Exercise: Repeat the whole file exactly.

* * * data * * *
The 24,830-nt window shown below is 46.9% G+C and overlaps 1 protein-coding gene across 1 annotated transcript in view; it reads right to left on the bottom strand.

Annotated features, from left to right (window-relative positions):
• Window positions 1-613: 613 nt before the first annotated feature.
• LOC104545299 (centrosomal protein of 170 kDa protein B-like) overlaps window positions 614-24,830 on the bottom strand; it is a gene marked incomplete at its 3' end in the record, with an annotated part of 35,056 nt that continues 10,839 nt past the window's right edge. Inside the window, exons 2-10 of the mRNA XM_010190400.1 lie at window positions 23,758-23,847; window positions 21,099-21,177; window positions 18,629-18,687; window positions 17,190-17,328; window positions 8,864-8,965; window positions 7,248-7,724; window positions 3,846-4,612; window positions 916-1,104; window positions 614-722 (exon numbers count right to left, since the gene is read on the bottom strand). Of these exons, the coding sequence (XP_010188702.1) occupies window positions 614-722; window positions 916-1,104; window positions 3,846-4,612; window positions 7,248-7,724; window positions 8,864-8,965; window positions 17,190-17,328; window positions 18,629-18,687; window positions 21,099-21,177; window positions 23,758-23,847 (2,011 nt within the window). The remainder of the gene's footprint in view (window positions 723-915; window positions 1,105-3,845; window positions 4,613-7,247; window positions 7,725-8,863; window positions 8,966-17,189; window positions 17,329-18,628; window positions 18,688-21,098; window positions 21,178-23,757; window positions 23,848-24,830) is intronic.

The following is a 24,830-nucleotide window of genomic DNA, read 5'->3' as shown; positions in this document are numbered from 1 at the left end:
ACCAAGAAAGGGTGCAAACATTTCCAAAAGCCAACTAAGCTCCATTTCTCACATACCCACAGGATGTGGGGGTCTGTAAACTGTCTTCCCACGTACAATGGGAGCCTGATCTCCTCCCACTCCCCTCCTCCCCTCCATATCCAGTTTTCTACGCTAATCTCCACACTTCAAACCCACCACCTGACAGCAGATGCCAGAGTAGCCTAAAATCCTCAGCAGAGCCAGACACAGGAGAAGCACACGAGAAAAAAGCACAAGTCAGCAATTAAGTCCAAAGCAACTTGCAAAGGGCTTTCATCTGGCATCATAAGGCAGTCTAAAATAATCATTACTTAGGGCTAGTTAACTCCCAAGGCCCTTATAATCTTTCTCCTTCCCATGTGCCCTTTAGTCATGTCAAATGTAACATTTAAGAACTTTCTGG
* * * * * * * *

The 24,830-nt window shown below is 46.9% G+C and overlaps 1 protein-coding gene across 1 annotated transcript in view; it reads right to left on the bottom strand.

Annotated features, from left to right (window-relative positions):
• Window positions 1-613: 613 nt before the first annotated feature.
• LOC104545299 (centrosomal protein of 170 kDa protein B-like) overlaps window positions 614-24,830 on the bottom strand; it is a gene marked incomplete at its 3' end in the record, with an annotated part of 35,056 nt that continues 10,839 nt past the window's right edge. Inside the window, exons 2-10 of the mRNA XM_010190400.1 lie at window positions 23,758-23,847; window positions 21,099-21,177; window positions 18,629-18,687; window positions 17,190-17,328; window positions 8,864-8,965; window positions 7,248-7,724; window positions 3,846-4,612; window positions 916-1,104; window positions 614-722 (exon numbers count right to left, since the gene is read on the bottom strand). Of these exons, the coding sequence (XP_010188702.1) occupies window positions 614-722; window positions 916-1,104; window positions 3,846-4,612; window positions 7,248-7,724; window positions 8,864-8,965; window positions 17,190-17,328; window positions 18,629-18,687; window positions 21,099-21,177; window positions 23,758-23,847 (2,011 nt within the window). The remainder of the gene's footprint in view (window positions 723-915; window positions 1,105-3,845; window positions 4,613-7,247; window positions 7,725-8,863; window positions 8,966-17,189; window positions 17,329-18,628; window positions 18,688-21,098; window positions 21,178-23,757; window positions 23,848-24,830) is intronic.

The following is a 24,830-nucleotide window of genomic DNA, read 5'->3' as shown; positions in this document are numbered from 1 at the left end:
ACCAAGAAAGGGTGCAAACATTTCCAAAAGCCAACTAAGCTCCATTTCTCACATACCCACAGGATGTGGGGGTCTGTAAACTGTCTTCCCACGTACAATGGGAGCCTGATCTCCTCCCACTCCCCTCCTCCCCTCCATATCCAGTTTTCTACGCTAATCTCCACACTTCAAACCCACCACCTGACAGCAGATGCCAGAGTAGCCTAAAATCCTCAGCAGAGCCAGACACAGGAGAAGCACACGAGAAAAAAGCACAAGTCAGCAATTAAGTCCAAAGCAACTTGCAAAGGGCTTTCATCTGGCATCATAAGGCAGTCTAAAATAATCATTACTTAGGGCTAGTTAACTCCCAAGGCCCTTATAATCTTTCTCCTTCCCATGTGCCCTTTAGTCATGTCAAATGTAACATTTAAGAACTTTCTGG